How to Get Rid of Pimples for Good
Oil, dead skin cells and bacteria combine within pores to form pimples, according to Discovery Health. If you're constantly battling persistent, painful pimples, you're not alone. Acne affects 40 to 50 million Americans and 85 percent of teenagers, according to the American Academy of Dermatology. Although acne can seem like an endless cycle of flare-ups, several treatments and healthy habits can get rid of pimples for good and reduce your risk of lasting physical damage.
Cleanse your skin once or twice a day with warm water and a gentle cleanser. Occasional washing will help remove excess oil and control acne, but washing too often and scrubbing too vigorously can irritate your skin and aggravate your acne, according to the American Academy of Dermatology. Also, wash your hair daily if it is oily and you get pimples around your hairline, advises the Mayo Clinic.
Use only oil-free cosmetics. Greasy cosmetics, hair products, concealers and sunscreens can clog pores and cause more pimples. Products labeled "non-comedogenic," "water-based," "non-acnegenic" or "won't clog pores" are safer to use on skin that is prone to acne, according to the Mayo Clinic.
Steer clear of aggravating foods. Although there aren't specific foods that lead to pimples in all people, you may find that some foods make your acne worse. For example, you may find that eating greasy foods leads to pimples because the vegetable oil can easily contact the skin, according to the American Academy of Dermatology.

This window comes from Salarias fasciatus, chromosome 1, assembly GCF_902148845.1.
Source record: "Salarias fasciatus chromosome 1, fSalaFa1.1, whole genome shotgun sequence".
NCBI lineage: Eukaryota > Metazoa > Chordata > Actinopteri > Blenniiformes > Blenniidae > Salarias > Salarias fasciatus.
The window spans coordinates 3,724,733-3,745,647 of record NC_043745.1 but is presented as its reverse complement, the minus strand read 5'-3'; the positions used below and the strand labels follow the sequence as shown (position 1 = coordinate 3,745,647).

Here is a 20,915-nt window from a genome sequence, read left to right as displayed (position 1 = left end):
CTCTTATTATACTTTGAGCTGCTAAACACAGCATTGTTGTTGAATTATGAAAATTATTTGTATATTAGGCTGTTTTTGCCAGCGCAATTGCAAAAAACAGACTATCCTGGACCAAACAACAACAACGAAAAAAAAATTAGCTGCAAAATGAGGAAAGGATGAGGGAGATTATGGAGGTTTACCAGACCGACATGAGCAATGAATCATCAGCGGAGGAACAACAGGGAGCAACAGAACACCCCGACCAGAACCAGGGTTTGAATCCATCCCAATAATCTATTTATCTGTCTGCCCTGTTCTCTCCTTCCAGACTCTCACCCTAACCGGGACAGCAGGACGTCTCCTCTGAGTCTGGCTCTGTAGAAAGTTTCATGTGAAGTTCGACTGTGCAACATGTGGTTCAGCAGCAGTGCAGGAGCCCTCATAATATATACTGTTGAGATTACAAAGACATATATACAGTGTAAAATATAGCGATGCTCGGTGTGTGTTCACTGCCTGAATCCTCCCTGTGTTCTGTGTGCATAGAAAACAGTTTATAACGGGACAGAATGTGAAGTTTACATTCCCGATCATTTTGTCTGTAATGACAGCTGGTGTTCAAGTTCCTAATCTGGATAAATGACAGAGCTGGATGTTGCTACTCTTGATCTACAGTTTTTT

Distract yourself when you get the urge to pick at your blemishes. Picking and squeezing your pimples can cause them to become infected or lead to scarring on your face, according to the Mayo Clinic. Ask your dermatologist for help if you want to get rid of a particularly aggressive pimple before an important event.
Avoid skin contact with sweaty, oily or dirty surfaces. One major surface that commonly comes into contact with your skin is your hands, so wash your hands often and do your best to avoid resting your chin and forehead on them. Other objects that can frequently expose your skin to dirt, sweat and oil are: the face of your cell phone, tight hats and clothing, and chin straps on helmets.
Apply an over-the-counter acne lotion. Acne lotions can help kill bacteria, dry up oil and aid in sloughing dead cells, according to the Mayo Clinic. Find a lotion that contains benzoyl peroxide or salicylic acid; if you don't notice an improvement in your skin within the first month, try a product with the other ingredient.
Ask a doctor or dermatologist about prescription treatments and therapies. Your dermatologist will take into consideration your age, gender, health conditions and the severity of your acne. She may prescribe a topical product that is more potent than over-the-counter lotions, prescribe an oral medication that works within your body or combine the two treatments. She may also recommend laser and light-based therapies or cosmetic procedures such as microdermabrasion and chemical peels.
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